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One man's inspiring journey from darkness into light


Simon Fitzmaurice, his wife Ruth and their family

Simon Fitzmaurice, his wife Ruth and their family

It's Not Yet Dark, by Simon Fitzmaurice

It's Not Yet Dark, by Simon Fitzmaurice


Simon Fitzmaurice, his wife Ruth and their family

It's Not Yet Dark. Simon Fitzmaurice. Hachette Ireland. €11.24.

The global phenomenon that is the Ice Bucket Challenge has focused attention on a little understood condition, but Simon Fitzmaurice found out about Motor Neurone Disease the hard way.

He had it all. He was young, married, with two small children and a cottage in the country. An aspiring writer and director, his first short film, Full Circle, had also just won first prize at the Cork Film Festival and was about to be screened at Sundance.

Then one day he notices that his shoe is slapping on the ground, "like my foot has gone to sleep and is limp". He goes for tests which involve inserting needles directly into his nerves. It is "the most pain I have ever experienced". Afterwards he goes to France, where he learns that his film has won a prize in Paris too. He also discovers he has motor neurone disease and has four years at most left to live.

"In a movie when a doctor tells a patient they have a certain time left to live, it sparks a voyage of discovery, a quest for authenticity and redemption," Fitzmaurice writes in this extraordinary memoir. Not so for him. "I am exactly where I want to be, doing exactly what I want to be doing, with exactly who I want to be with." Suddenly he has to face the prospect of this perfect life being snatched away from him. Death becomes his constant companion. He waits for "last times". The last time he will run with his children. The last time he will be able to stand up. He reaches that point after collapsing on the tiles in the hall of his cottage.

Together, he and his wife, Ruth, search for cures and miracles in a "musty blend of Catholicism and mysticism", visiting faith healers, one of whom is memorably described as "travelling around like a broken bit of Ireland, a suitcase full of dogma, as desperate for belief as the people who come to see him." He tries a clinic in England, "populated by the desperate and the hopeful, I among them", that offers experimental treatment. "We are all trying to believe it's not another scam."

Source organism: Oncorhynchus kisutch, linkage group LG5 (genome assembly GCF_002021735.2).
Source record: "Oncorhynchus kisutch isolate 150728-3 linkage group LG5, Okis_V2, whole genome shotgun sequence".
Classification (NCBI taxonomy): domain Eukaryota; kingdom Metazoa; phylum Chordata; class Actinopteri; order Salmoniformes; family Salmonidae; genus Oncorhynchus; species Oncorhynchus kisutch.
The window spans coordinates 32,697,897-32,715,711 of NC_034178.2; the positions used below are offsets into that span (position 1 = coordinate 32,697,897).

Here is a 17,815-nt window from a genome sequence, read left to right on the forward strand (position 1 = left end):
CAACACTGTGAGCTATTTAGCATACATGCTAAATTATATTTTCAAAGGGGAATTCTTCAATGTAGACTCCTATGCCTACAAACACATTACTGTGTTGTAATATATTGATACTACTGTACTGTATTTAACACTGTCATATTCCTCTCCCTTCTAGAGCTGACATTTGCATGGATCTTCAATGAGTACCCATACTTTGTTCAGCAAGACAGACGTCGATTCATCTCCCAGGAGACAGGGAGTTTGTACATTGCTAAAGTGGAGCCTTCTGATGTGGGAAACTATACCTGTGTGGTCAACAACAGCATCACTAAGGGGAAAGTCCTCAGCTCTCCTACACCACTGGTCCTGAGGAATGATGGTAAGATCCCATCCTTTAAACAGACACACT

This too proves a false promise, and Fitzmaurice finally faces the reality that he is not going to be cured. "I wish that all things happened for a reason...but I don't believe it. And it's arrogance and a burden to tell someone who's sick that it's their fault if it's not."

Back home in Ireland, he gets pneumonia. Twice. He can't breathe. If he wants to live, a machine will have to do it for him. That's when he finds out that doctors "do not advocate ventilation in this country" and that it is too expensive for him to have it done privately. The entire family is devastated. He might die at any time. Two days later, they discover that home ventilation is covered by the medical card.

To the doctors, it was simple: Why would you want to ventilate, when you're paralysed and will only get worse? Fitzmaurice sees it differently. To him, they are asking: Why would you want to live?

"I have many reasons, if they are prepared to listen. But that is not why they are here…. To them, it is inconceivable that I would want to live. But not for me. For me, it's not about how long you live, but about how you live." In his mind, they were either asking him to commit suicide, or to endorse euthanasia, and he will do neither. "I want to live. Is that wrong?" He is now two years past the date at which he was expected to die. He has a new computer with technology that allows him to write - including poems and a script for his next film. He and his wife have had more children. "I seem to thrive on things trying to kill me...I'm still alive, you bastard."

Fitzmaurice is critical of current medical practice in Ireland, and is critical of some of the advice and treatment he received. But It's Not Yet Dark is not an angry or bitter book, because he has too much to celebrate. His love for film and the act of making them is palpable. His pride in his children and his desire to want to be worthy of them. Most of all, there is his wife, Ruth. In many ways, this whole book is a love letter to her. It's his story, but she makes sense of it for him.

The beauty of this short book is that it is so simple. He writes in the episodic, fragmentary way which is so suited to the zeitgeist. Hardly surprisingly, he has a wonderfully cinematic eye too, painting glorious word pictures of being stranded in Atlanta during a rare snowstorm or teaching among the grey tower blocks of Ukraine among sinister men with dead eyes and guns.

The word inspirational is over-used, but if ever a book deserved the epithet, this is it. "I like being alive," he says, and in doing so demonstrates just what a profound and moving statement that is.


Sunday Independent